Food allergies are a scary thing. Growing up, I don't remember having any friends with food allergies. Kids came to my house for a party and ate whatever was served. Not one parent would be fussing around, demanding to know if there was cashew butter in the cake frosting. But the times have changed, and now it seems like pretty much every kid I know has a food allergy. I've had an up close view of serious food allergies for a very long time, thanks to my friend Amy (not her real name). Amy has a whole host of food allergies, so many that sometimes I've wondered if she were exaggerating or paranoid. But after reading what happend to this teen who died from eating half of a cookie, I'll never doubt my friend again.
Nineteen-year-old college freshman Cameron Groezinger-Fitzpatrick died after eating a cookie that contained peanut oil. He and his friend were apparently driving when they bought some cookies. Cameron's friend ate the cookie first -- a taste-test I've done many times with Amy before -- and the friend said he didn't taste a hint of nut. So Cameron said, "Ah, I'm sure it's fine," and took a bite of his own cookie. But it wasn't fine.
Cameron, like my friend, had lived his life being ultra-cautious about food after being diagnosed with a nut allergy at 8-years-old. He checked food labels and questioned food service workers. He carried an epinephrine autoinjector. But there was no label on the cookies that Cameron and his friend bought. Hours later, Cameron was doubled over in pain. His throat closed up. And doctors couldn't save him.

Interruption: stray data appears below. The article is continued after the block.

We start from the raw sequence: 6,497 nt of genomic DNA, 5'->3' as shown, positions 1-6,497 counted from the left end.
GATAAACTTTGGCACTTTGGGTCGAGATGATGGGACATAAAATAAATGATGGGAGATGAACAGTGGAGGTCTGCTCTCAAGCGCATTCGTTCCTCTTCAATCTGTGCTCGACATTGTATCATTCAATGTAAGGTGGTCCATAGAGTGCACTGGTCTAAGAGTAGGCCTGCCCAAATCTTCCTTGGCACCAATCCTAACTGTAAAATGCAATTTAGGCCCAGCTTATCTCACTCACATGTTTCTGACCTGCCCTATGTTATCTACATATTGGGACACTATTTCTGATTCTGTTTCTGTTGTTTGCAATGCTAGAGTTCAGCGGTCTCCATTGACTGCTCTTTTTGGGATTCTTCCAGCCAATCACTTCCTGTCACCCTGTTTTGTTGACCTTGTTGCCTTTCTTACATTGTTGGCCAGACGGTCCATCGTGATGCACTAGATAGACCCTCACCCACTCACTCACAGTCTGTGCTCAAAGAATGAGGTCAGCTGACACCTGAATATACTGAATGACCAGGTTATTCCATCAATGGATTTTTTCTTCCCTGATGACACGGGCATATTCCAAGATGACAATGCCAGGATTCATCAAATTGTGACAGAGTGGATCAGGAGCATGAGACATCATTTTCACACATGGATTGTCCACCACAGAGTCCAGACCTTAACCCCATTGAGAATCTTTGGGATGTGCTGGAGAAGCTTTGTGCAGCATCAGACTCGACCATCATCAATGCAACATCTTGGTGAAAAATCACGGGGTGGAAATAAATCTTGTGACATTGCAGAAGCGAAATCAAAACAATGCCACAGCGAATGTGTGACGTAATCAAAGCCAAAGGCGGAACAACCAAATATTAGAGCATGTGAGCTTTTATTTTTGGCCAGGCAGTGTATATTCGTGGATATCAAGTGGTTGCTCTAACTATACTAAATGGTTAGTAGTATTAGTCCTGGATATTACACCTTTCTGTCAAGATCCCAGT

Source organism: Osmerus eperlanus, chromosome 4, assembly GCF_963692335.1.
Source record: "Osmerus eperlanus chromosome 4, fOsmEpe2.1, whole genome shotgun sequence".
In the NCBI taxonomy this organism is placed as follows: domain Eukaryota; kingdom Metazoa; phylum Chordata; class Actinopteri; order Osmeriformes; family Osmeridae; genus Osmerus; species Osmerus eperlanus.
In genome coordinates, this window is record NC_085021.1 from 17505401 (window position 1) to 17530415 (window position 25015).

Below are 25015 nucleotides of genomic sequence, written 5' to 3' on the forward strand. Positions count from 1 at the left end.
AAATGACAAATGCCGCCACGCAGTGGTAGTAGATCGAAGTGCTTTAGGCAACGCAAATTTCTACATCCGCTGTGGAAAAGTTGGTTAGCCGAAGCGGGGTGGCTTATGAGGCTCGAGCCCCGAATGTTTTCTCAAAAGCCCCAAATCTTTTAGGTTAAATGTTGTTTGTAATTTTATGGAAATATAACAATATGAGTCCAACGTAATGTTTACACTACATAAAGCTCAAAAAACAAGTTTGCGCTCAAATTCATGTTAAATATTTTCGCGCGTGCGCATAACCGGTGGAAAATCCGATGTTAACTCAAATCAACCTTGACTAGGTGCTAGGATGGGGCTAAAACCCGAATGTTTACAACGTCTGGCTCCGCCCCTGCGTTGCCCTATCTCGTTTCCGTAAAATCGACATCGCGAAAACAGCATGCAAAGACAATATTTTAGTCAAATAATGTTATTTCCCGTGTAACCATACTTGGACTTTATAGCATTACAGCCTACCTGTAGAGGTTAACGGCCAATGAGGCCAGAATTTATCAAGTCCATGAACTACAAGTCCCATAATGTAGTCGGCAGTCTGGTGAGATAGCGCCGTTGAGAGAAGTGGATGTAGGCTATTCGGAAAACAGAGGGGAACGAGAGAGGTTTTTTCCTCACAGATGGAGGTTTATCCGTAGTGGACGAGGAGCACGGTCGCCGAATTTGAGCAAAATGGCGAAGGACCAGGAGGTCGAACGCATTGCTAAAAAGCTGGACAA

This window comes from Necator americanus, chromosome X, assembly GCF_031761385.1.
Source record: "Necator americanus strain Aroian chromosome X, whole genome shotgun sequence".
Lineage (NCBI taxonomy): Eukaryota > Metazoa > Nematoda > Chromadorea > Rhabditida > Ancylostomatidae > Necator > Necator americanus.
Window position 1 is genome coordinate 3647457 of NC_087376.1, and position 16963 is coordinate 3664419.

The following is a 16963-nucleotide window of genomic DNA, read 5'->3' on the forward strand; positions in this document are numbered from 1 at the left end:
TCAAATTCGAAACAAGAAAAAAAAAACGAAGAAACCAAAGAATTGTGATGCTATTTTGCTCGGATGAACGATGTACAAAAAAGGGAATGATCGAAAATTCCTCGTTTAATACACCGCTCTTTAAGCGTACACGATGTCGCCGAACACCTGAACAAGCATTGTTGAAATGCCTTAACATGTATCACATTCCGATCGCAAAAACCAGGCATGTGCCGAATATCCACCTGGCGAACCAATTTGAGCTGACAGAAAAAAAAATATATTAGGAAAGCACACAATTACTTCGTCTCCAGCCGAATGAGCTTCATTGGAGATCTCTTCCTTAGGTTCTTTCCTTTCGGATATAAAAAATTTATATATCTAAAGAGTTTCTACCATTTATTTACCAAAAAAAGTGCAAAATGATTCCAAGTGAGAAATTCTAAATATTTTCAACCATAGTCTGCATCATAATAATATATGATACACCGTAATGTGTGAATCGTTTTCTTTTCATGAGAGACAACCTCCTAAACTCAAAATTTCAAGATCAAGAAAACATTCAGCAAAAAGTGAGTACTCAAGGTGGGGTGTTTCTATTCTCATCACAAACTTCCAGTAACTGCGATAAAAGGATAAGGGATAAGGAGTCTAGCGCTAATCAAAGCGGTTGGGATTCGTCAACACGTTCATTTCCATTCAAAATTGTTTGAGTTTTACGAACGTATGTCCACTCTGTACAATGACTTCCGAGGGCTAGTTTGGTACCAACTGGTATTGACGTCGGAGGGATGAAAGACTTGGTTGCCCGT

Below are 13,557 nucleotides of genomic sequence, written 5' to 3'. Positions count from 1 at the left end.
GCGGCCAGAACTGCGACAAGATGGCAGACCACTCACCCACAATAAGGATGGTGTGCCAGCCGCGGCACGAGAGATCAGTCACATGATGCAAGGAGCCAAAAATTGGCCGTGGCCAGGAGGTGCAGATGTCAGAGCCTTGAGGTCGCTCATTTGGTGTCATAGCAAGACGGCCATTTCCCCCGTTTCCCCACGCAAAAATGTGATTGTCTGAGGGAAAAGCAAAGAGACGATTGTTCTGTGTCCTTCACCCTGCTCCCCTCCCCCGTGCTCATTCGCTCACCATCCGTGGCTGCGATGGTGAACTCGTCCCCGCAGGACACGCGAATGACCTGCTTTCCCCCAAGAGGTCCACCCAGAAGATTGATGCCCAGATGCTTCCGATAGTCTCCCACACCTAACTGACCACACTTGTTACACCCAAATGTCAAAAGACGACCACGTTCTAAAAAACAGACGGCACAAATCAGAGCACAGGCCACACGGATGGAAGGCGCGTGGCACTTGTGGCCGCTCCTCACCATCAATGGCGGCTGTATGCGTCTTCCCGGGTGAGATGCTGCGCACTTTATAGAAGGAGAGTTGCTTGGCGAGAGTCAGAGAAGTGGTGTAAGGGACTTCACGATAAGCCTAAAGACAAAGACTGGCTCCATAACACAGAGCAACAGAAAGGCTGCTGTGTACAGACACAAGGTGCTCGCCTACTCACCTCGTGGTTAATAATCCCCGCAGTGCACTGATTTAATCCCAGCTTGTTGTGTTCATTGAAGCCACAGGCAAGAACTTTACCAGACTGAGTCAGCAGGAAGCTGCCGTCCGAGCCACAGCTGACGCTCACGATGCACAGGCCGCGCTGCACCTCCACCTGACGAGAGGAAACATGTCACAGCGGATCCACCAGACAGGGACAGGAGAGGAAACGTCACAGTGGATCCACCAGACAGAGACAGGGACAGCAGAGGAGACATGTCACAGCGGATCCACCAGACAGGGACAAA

I've been in a restaurant with my friend when we've been served bread. One time, it was dark and she couldn't tell if the bread contained any nuts. So I tasted it and said I didn't detect nuts at all. Plus, the server said there wasn't any. But my friend is so cautious that she decided not to risk it. In fact, she is so cautious that we once left a bar because my friend spied a jar of peanuts on a far away table and worried the servers might have touched it. My friend can not only suffer a reaction if she eats a peanut -- she can suffer a reaction if anyone who eats a peanut touches her or even gets near her.
And, yeah, sometimes I get a little frustrated with having to leave a bar or restaurant because my friend gets nervous. Or the endless questioning of the wait staff. Or being forced to wash my hands because she suspects that power bar I had an hour ago may have had nuts in it. But I want my friend alive.
I'm sure Cameron's friend does too -- he must feel terrible guilt over what happened. But if you have friends or family members with food allergies, remember Cameron. And be patient with them.
Do you have or know anyone who has bad food allergies?
Image via EuroMagic/Flickr